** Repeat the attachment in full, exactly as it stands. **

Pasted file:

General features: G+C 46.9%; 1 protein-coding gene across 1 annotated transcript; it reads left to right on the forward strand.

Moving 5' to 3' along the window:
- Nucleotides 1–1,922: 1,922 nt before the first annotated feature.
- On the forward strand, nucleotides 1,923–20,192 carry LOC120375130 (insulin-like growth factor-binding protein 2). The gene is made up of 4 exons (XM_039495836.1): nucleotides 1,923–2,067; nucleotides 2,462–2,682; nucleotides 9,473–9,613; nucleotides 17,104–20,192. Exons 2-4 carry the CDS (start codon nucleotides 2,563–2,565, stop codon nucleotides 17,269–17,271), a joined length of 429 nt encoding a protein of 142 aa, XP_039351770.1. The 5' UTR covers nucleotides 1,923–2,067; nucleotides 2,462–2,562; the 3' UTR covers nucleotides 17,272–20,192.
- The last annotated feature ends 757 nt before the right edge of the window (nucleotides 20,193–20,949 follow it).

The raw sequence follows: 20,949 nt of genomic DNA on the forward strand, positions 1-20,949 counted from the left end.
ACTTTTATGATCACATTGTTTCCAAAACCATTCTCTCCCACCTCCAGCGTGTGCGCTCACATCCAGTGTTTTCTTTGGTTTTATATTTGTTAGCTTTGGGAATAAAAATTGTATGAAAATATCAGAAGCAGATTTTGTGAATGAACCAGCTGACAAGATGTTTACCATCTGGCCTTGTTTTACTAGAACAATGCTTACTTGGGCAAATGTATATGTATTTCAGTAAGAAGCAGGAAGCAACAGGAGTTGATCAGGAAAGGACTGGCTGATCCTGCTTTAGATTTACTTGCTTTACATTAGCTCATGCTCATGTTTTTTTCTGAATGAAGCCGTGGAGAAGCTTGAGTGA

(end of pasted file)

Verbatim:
General features: G+C 46.9%; 1 protein-coding gene across 1 annotated transcript; it reads left to right on the forward strand.

Moving 5' to 3' along the window:
- Nucleotides 1–1,922: 1,922 nt before the first annotated feature.
- On the forward strand, nucleotides 1,923–20,192 carry LOC120375130 (insulin-like growth factor-binding protein 2). The gene is made up of 4 exons (XM_039495836.1): nucleotides 1,923–2,067; nucleotides 2,462–2,682; nucleotides 9,473–9,613; nucleotides 17,104–20,192. Exons 2-4 carry the CDS (start codon nucleotides 2,563–2,565, stop codon nucleotides 17,269–17,271), a joined length of 429 nt encoding a protein of 142 aa, XP_039351770.1. The 5' UTR covers nucleotides 1,923–2,067; nucleotides 2,462–2,562; the 3' UTR covers nucleotides 17,272–20,192.
- The last annotated feature ends 757 nt before the right edge of the window (nucleotides 20,193–20,949 follow it).

The raw sequence follows: 20,949 nt of genomic DNA on the forward strand, positions 1-20,949 counted from the left end.
ACTTTTATGATCACATTGTTTCCAAAACCATTCTCTCCCACCTCCAGCGTGTGCGCTCACATCCAGTGTTTTCTTTGGTTTTATATTTGTTAGCTTTGGGAATAAAAATTGTATGAAAATATCAGAAGCAGATTTTGTGAATGAACCAGCTGACAAGATGTTTACCATCTGGCCTTGTTTTACTAGAACAATGCTTACTTGGGCAAATGTATATGTATTTCAGTAAGAAGCAGGAAGCAACAGGAGTTGATCAGGAAAGGACTGGCTGATCCTGCTTTAGATTTACTTGCTTTACATTAGCTCATGCTCATGTTTTTTTCTGAATGAAGCCGTGGAGAAGCTTGAGTGA